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valerianwizard:

"Don't you see? The people close to me tend to get hurt. 
That's all I've ever wanted to prevent."

Manga meme: 1 mangaka [1/1]

★ CLAMP

(vía geinzuburu)

kadrena:

Tsubasa Chronicle: Kurogane & Fai

(Fuente: horitsuba, vía horitsuba)

(Fuente: arumis)

You are me... 
And that's why I shall end this with my own hands.

(Fuente: horitsuba, vía infiniterhapsody)

excepttheeyes:

"Gideon Prewett. It took five Death Eaters to kill him and his brother Fabian. They fought like heroes."

(Rose Leslie as Molly Prewett/Weasley, Eddie Redmayne as Gideon and Fabian Prewett, Arthur Darvill as Arthur Weasley)

(vía dayswithestlin)

"You know how interesting the purchase of a spongecake is to me."

- Jane Austen in a letter to Cassandra Austen (15th-17th June 1808)

(Fuente: aisforausten, vía dayswithestlin)

"Hoy es uno de esos días en los que yo me levanto, pero pareciera que mi alma no lo hace.
Ilógico, ¿no? Levantarte con un pedazo menos de tí, y en lugar de estar más liviana, te sientes más pesada."

- Como si el hecho de que me hubiese olvidado de cargar todos los sentimientos, me implicara una carga más grande que cualquiera.
Juego de palabras (via juego-de-palabras)

ifreakinlovebooks:

Poisoned Apples by Christine Heppermann - Book Review
Book Description:

Every little girl goes through her princess phase, whether she wants to be Snow White or Cinderella, Belle or Ariel. But then we grow up. And life is not a fairy tale.
Christine Heppermann’s collection of fifty poems puts the ideals of fairy tales right beside the life of the modern teenage girl. With piercing truths reminiscent of Laurie Halse Anderson and Ellen Hopkins, this is a powerful and provocative book for every young woman. E. Lockhart, author of We Were Liars, calls it “a bloody poetic attack on the beauty myth that’s caustic, funny, and heartbreaking.”
Cruelties come not just from wicked stepmothers, but also from ourselves. There are expectations, pressures, judgment, and criticism. Self-doubt and self-confidence. But there are also friends, and sisters, and a whole hell of a lot of power there for the taking. In fifty poems, Christine Heppermann confronts society head on. Using fairy tale characters and tropes, Poisoned Apples explores how girls are taught to think about themselves, their bodies, and their friends. The poems range from contemporary retellings to first-person accounts set within the original tales, and from deadly funny to deadly serious. Complemented throughout with black-and-white photographs from up-and-coming artists, this is a stunning and sophisticated book to be treasured, shared, and paged through again and again.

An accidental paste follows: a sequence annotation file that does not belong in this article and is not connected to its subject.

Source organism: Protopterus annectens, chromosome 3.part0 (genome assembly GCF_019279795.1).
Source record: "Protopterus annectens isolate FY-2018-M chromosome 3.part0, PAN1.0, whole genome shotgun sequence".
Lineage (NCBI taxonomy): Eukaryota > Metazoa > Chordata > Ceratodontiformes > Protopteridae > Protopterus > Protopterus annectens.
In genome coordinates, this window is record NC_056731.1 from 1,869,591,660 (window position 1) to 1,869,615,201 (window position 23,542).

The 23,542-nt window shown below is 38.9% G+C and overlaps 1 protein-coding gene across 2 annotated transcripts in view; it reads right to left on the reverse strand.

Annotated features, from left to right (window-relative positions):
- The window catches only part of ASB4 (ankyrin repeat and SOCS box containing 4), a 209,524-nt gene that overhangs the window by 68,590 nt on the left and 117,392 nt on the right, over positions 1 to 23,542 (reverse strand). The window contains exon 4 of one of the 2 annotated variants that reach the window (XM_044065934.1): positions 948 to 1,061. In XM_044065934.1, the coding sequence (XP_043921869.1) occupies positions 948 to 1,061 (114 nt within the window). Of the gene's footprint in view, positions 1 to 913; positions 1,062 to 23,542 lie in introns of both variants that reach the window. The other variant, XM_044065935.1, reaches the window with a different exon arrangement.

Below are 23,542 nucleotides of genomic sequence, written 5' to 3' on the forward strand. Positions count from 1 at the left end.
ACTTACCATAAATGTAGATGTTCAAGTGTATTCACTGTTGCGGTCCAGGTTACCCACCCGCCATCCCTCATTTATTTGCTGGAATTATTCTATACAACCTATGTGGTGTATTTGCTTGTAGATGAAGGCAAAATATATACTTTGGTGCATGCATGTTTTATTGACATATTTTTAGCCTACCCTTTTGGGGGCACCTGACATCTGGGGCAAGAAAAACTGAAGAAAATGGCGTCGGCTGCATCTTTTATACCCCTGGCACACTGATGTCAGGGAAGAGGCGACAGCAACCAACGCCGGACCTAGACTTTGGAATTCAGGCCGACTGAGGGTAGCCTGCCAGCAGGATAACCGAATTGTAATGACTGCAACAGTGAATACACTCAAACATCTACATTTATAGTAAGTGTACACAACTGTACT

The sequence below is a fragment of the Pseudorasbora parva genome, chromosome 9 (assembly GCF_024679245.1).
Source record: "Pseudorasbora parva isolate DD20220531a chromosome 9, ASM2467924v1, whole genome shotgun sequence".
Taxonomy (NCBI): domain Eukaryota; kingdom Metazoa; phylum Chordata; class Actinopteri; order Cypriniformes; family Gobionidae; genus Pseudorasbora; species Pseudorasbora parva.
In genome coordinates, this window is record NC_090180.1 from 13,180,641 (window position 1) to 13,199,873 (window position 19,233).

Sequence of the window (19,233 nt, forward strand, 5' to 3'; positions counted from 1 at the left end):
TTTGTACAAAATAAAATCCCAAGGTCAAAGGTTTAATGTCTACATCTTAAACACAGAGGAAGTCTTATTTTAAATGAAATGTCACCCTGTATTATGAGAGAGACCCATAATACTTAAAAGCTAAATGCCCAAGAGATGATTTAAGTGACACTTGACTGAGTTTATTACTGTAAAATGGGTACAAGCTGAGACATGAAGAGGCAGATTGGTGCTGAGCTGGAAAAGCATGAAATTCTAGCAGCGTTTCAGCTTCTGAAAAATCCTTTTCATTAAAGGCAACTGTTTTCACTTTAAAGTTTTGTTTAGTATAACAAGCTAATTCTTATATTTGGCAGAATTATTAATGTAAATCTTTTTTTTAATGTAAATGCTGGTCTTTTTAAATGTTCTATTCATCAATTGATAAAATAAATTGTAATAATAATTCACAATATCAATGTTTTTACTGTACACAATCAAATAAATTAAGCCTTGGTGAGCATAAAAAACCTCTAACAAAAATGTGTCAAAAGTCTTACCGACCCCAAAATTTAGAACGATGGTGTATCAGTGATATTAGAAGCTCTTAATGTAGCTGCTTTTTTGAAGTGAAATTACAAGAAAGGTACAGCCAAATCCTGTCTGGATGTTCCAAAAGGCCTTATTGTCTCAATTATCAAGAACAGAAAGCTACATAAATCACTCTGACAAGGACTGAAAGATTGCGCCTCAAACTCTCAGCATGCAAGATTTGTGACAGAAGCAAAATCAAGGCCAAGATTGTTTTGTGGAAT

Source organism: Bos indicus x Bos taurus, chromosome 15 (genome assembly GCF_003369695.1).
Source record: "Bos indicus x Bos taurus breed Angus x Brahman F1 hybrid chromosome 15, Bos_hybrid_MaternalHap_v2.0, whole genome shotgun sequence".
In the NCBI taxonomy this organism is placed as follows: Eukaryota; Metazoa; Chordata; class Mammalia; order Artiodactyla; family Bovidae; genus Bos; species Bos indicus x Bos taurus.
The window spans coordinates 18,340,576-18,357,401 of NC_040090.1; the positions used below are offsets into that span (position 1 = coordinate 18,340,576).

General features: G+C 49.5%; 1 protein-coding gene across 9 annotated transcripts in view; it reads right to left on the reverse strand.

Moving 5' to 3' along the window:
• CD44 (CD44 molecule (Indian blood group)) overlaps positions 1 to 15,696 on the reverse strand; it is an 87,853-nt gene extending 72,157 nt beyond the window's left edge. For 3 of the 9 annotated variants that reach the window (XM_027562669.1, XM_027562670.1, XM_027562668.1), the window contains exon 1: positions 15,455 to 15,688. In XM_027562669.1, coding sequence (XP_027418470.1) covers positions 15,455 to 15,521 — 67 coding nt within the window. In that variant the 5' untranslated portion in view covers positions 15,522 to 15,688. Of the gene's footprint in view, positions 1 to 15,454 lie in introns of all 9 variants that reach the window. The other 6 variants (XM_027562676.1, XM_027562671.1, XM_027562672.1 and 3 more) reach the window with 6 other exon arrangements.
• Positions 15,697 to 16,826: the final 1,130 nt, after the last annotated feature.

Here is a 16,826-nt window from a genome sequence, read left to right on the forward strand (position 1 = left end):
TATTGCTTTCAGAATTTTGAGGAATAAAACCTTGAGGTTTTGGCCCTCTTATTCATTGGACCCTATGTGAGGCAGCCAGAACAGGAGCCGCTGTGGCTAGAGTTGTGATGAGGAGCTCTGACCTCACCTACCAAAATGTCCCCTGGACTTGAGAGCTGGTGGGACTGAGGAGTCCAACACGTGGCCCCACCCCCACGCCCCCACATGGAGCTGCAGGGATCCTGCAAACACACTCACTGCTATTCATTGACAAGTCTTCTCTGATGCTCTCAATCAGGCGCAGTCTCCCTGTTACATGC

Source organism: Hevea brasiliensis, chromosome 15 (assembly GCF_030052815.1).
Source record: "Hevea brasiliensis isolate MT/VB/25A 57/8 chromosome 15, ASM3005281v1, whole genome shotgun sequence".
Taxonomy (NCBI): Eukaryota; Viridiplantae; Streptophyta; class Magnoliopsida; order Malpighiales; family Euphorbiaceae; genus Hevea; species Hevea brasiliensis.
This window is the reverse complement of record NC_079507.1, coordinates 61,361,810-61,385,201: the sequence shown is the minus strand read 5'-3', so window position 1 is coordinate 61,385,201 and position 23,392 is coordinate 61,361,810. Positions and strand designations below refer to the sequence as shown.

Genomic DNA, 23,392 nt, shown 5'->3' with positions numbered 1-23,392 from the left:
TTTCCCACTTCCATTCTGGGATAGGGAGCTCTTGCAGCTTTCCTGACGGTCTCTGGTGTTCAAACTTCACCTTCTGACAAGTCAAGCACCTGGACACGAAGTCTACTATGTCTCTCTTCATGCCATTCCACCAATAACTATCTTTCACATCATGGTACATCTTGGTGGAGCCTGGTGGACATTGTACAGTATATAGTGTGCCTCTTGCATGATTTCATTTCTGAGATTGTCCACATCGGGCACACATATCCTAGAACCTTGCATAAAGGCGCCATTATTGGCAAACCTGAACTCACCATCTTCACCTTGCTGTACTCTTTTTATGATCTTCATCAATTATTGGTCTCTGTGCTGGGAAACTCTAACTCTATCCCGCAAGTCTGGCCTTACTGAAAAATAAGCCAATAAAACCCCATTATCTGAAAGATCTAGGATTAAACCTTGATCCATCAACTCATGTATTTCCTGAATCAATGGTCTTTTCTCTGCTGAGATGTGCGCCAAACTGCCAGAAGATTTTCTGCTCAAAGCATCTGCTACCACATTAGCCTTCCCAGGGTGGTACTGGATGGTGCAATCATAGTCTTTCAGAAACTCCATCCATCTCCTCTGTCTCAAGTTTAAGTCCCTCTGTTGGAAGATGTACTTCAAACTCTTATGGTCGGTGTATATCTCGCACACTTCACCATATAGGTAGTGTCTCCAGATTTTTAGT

Review:
I received a review copy of this book from the publisher via eldeweiss in exchange for an honest review.
Two words for you: feminist poetry.
Christine Heppermann uses the fairy tales we all grew up listening to criticize our society and the expectations and pressures put on women since a very young age: you have to look perfect, act a certain way, please men, work hard. She brings up various themes, like anorexia, consent and even marriage. The poems have a very refreshing view of things girls go through.
Using the author’s own words, here’s the best way to describe Poisoned Apples:
"If you find the dividing line between fairy tales and reality, let me know. In my mind, the two run together, even though the intersections aren’t always obvious. The girl sitting quietly in class or waiting for the bus or roaming the mall doesn’t want anyone to know, or doesn’t know how to tell anyone, that she is locked in a tower. Maybe she’s a prisoner of a story she’s heard all her life - that fairest means best, or that bruises prove she is worthy of love.
But here’s a great thing about stories: they can be retold.”
I honestly didn’t expect to like this book very much, for I am not a big fan of poetry. However, I was intrigued by the cover and the book description, so decided to give it a try and I was surprised in a really good way. One may say “I would recommend this book to any girl who considers herself a feminist”, but I would recommend it to any female, period. No matter the age, color or social status. Everyone will be able to find at the very least one poem they’ll be able to relate to. While I didn’t love them - like I said, I’m not a big fan of poetry - as a young woman, I did appreciate the themes the author brought up, because we don’t see enough of this stuff out there.
Rate: 4 stars.

kimi-ni-sachi-are:

when you reread a book or rewatch a show/movie and you notice things

image

(Fuente: psychoparalyze, vía supernatural-samoose)

(Fuente: doctorcapaldies, vía fuckhawkeye)

these-times-shall-pass:

relatable posts on your dash!